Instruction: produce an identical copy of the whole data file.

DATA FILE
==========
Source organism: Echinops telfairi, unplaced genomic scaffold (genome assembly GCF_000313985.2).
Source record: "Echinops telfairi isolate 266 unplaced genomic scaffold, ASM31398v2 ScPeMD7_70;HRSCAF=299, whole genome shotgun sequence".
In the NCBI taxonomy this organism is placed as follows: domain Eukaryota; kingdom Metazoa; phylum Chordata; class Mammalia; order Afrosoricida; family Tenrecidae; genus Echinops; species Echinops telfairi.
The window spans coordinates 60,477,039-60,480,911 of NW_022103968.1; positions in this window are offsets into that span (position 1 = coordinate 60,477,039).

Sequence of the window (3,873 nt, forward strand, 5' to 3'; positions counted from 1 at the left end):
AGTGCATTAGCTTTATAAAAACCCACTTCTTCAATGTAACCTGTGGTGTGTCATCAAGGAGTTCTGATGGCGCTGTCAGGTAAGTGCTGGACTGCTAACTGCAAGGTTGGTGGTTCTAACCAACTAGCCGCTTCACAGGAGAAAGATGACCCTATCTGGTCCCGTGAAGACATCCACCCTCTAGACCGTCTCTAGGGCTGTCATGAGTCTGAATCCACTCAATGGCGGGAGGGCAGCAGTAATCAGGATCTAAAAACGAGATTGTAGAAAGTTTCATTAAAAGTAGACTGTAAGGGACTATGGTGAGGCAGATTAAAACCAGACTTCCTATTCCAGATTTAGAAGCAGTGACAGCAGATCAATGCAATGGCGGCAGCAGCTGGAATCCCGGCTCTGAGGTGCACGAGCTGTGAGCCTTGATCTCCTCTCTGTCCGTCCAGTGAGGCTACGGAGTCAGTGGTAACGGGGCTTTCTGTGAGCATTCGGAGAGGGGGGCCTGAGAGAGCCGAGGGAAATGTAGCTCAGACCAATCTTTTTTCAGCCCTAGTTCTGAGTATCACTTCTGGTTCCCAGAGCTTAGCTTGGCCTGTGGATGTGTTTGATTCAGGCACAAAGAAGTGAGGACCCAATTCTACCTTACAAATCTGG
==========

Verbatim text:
Source organism: Echinops telfairi, unplaced genomic scaffold (genome assembly GCF_000313985.2).
Source record: "Echinops telfairi isolate 266 unplaced genomic scaffold, ASM31398v2 ScPeMD7_70;HRSCAF=299, whole genome shotgun sequence".
In the NCBI taxonomy this organism is placed as follows: domain Eukaryota; kingdom Metazoa; phylum Chordata; class Mammalia; order Afrosoricida; family Tenrecidae; genus Echinops; species Echinops telfairi.
The window spans coordinates 60,477,039-60,480,911 of NW_022103968.1; positions in this window are offsets into that span (position 1 = coordinate 60,477,039).

Sequence of the window (3,873 nt, forward strand, 5' to 3'; positions counted from 1 at the left end):
AGTGCATTAGCTTTATAAAAACCCACTTCTTCAATGTAACCTGTGGTGTGTCATCAAGGAGTTCTGATGGCGCTGTCAGGTAAGTGCTGGACTGCTAACTGCAAGGTTGGTGGTTCTAACCAACTAGCCGCTTCACAGGAGAAAGATGACCCTATCTGGTCCCGTGAAGACATCCACCCTCTAGACCGTCTCTAGGGCTGTCATGAGTCTGAATCCACTCAATGGCGGGAGGGCAGCAGTAATCAGGATCTAAAAACGAGATTGTAGAAAGTTTCATTAAAAGTAGACTGTAAGGGACTATGGTGAGGCAGATTAAAACCAGACTTCCTATTCCAGATTTAGAAGCAGTGACAGCAGATCAATGCAATGGCGGCAGCAGCTGGAATCCCGGCTCTGAGGTGCACGAGCTGTGAGCCTTGATCTCCTCTCTGTCCGTCCAGTGAGGCTACGGAGTCAGTGGTAACGGGGCTTTCTGTGAGCATTCGGAGAGGGGGGCCTGAGAGAGCCGAGGGAAATGTAGCTCAGACCAATCTTTTTTCAGCCCTAGTTCTGAGTATCACTTCTGGTTCCCAGAGCTTAGCTTGGCCTGTGGATGTGTTTGATTCAGGCACAAAGAAGTGAGGACCCAATTCTACCTTACAAATCTGG